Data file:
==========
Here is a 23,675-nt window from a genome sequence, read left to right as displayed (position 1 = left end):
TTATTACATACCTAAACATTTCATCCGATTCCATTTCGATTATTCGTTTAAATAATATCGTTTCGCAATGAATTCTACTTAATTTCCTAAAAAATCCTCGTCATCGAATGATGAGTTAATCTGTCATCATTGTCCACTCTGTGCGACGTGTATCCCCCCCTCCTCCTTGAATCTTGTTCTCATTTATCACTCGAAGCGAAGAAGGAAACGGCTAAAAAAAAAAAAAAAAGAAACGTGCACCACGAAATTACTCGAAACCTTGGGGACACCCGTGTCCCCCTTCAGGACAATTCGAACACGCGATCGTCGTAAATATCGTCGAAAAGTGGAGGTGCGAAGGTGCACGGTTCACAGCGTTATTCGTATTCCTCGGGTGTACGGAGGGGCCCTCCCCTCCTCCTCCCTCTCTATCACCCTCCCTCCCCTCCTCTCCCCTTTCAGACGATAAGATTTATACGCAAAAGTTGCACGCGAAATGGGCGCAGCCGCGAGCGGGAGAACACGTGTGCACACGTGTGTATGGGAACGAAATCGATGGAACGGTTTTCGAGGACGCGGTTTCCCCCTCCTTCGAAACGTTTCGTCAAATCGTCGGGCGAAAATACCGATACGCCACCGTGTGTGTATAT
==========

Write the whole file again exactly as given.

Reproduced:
Here is a 23,675-nt window from a genome sequence, read left to right as displayed (position 1 = left end):
TTATTACATACCTAAACATTTCATCCGATTCCATTTCGATTATTCGTTTAAATAATATCGTTTCGCAATGAATTCTACTTAATTTCCTAAAAAATCCTCGTCATCGAATGATGAGTTAATCTGTCATCATTGTCCACTCTGTGCGACGTGTATCCCCCCCTCCTCCTTGAATCTTGTTCTCATTTATCACTCGAAGCGAAGAAGGAAACGGCTAAAAAAAAAAAAAAAAGAAACGTGCACCACGAAATTACTCGAAACCTTGGGGACACCCGTGTCCCCCTTCAGGACAATTCGAACACGCGATCGTCGTAAATATCGTCGAAAAGTGGAGGTGCGAAGGTGCACGGTTCACAGCGTTATTCGTATTCCTCGGGTGTACGGAGGGGCCCTCCCCTCCTCCTCCCTCTCTATCACCCTCCCTCCCCTCCTCTCCCCTTTCAGACGATAAGATTTATACGCAAAAGTTGCACGCGAAATGGGCGCAGCCGCGAGCGGGAGAACACGTGTGCACACGTGTGTATGGGAACGAAATCGATGGAACGGTTTTCGAGGACGCGGTTTCCCCCTCCTTCGAAACGTTTCGTCAAATCGTCGGGCGAAAATACCGATACGCCACCGTGTGTGTATAT